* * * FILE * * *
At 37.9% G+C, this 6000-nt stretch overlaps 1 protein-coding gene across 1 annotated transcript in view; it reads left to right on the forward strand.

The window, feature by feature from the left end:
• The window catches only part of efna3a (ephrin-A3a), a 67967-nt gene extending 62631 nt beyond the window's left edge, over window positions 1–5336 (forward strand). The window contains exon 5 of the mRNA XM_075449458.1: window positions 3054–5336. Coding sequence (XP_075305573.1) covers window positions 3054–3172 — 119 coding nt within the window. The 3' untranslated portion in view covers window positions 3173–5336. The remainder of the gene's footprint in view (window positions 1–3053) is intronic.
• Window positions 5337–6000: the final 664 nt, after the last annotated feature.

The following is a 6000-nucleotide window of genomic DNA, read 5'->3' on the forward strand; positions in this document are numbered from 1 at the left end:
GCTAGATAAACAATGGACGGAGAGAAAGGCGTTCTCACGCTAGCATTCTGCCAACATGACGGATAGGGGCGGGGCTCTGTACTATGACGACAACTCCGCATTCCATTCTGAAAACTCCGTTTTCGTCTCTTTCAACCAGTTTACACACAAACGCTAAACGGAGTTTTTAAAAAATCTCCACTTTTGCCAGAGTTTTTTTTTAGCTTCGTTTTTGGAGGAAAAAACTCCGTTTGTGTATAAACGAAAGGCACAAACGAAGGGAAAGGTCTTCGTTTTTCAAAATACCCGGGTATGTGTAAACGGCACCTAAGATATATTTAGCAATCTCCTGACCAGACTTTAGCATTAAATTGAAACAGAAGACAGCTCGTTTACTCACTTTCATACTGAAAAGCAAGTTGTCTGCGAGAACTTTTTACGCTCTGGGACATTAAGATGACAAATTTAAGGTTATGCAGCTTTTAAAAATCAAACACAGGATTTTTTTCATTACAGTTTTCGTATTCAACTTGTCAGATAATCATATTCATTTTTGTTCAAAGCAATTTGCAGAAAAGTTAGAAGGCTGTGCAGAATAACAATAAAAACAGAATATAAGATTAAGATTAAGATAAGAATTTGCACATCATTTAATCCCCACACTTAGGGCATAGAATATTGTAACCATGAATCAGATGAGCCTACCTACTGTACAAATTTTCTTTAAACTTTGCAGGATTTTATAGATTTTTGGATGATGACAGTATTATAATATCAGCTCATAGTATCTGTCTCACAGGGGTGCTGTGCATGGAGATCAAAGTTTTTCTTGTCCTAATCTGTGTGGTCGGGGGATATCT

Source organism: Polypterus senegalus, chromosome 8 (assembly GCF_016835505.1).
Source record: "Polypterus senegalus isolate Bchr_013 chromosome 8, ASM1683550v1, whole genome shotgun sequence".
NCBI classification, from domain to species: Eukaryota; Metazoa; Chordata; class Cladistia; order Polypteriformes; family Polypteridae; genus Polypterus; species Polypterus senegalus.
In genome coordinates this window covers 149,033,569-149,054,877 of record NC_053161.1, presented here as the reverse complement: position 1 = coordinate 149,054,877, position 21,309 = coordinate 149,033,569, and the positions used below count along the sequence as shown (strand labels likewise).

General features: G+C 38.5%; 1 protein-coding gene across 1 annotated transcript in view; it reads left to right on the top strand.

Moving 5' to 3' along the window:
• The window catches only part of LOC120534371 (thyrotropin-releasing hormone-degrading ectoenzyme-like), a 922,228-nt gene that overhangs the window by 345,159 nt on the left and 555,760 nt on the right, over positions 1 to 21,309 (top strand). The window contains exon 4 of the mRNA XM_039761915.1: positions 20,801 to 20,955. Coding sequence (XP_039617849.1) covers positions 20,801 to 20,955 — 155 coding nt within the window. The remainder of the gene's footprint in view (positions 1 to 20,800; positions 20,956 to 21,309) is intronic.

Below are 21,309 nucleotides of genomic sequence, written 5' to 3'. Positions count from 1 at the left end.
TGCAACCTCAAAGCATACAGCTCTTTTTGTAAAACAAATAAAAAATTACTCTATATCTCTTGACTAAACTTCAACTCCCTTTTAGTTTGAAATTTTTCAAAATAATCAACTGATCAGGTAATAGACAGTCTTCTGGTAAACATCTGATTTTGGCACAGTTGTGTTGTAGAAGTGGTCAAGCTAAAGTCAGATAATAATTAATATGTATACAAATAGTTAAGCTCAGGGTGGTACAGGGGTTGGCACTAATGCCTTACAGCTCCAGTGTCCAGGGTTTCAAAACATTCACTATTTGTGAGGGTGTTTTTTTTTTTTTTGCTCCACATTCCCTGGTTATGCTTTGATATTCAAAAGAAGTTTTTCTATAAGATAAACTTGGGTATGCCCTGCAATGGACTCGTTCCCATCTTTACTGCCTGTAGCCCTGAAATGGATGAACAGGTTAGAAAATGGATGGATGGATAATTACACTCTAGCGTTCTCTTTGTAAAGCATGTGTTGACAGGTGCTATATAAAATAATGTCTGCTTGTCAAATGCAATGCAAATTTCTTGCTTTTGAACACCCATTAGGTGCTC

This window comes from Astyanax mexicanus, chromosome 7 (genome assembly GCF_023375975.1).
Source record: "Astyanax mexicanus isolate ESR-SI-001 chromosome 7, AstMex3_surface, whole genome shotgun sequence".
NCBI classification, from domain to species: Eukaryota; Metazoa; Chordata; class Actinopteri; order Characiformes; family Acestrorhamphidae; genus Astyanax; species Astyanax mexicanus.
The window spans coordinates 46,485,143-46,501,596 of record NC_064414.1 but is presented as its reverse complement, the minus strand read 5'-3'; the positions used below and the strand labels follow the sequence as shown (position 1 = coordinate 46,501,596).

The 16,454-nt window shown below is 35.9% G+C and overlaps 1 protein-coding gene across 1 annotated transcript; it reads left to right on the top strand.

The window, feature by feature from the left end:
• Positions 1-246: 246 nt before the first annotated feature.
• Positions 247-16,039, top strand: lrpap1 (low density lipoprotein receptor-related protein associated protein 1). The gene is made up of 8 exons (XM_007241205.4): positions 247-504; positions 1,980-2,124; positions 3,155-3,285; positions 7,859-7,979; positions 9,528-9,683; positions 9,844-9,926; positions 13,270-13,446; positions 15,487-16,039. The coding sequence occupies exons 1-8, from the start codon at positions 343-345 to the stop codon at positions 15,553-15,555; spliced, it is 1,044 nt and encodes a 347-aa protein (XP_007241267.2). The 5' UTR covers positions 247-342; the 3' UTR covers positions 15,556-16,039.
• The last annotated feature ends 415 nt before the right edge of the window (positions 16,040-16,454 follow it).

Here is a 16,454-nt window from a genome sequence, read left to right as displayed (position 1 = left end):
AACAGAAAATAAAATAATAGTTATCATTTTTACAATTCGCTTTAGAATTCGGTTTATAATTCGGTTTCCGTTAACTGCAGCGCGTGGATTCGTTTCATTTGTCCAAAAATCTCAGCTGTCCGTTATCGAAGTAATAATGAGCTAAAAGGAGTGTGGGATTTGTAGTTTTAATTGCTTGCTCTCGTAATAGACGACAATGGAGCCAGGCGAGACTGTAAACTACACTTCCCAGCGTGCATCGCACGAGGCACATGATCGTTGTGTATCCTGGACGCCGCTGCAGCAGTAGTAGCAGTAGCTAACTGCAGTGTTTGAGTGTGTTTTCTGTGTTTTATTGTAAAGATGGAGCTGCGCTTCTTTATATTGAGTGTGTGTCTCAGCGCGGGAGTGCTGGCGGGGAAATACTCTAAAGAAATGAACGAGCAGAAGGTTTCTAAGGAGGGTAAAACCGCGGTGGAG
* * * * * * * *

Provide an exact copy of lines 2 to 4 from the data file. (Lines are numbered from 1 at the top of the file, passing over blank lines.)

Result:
The window, feature by feature from the left end:
• The window catches only part of efna3a (ephrin-A3a), a 67967-nt gene extending 62631 nt beyond the window's left edge, over window positions 1–5336 (forward strand). The window contains exon 5 of the mRNA XM_075449458.1: window positions 3054–5336. Coding sequence (XP_075305573.1) covers window positions 3054–3172 — 119 coding nt within the window. The 3' untranslated portion in view covers window positions 3173–5336. The remainder of the gene's footprint in view (window positions 1–3053) is intronic.
• Window positions 5337–6000: the final 664 nt, after the last annotated feature.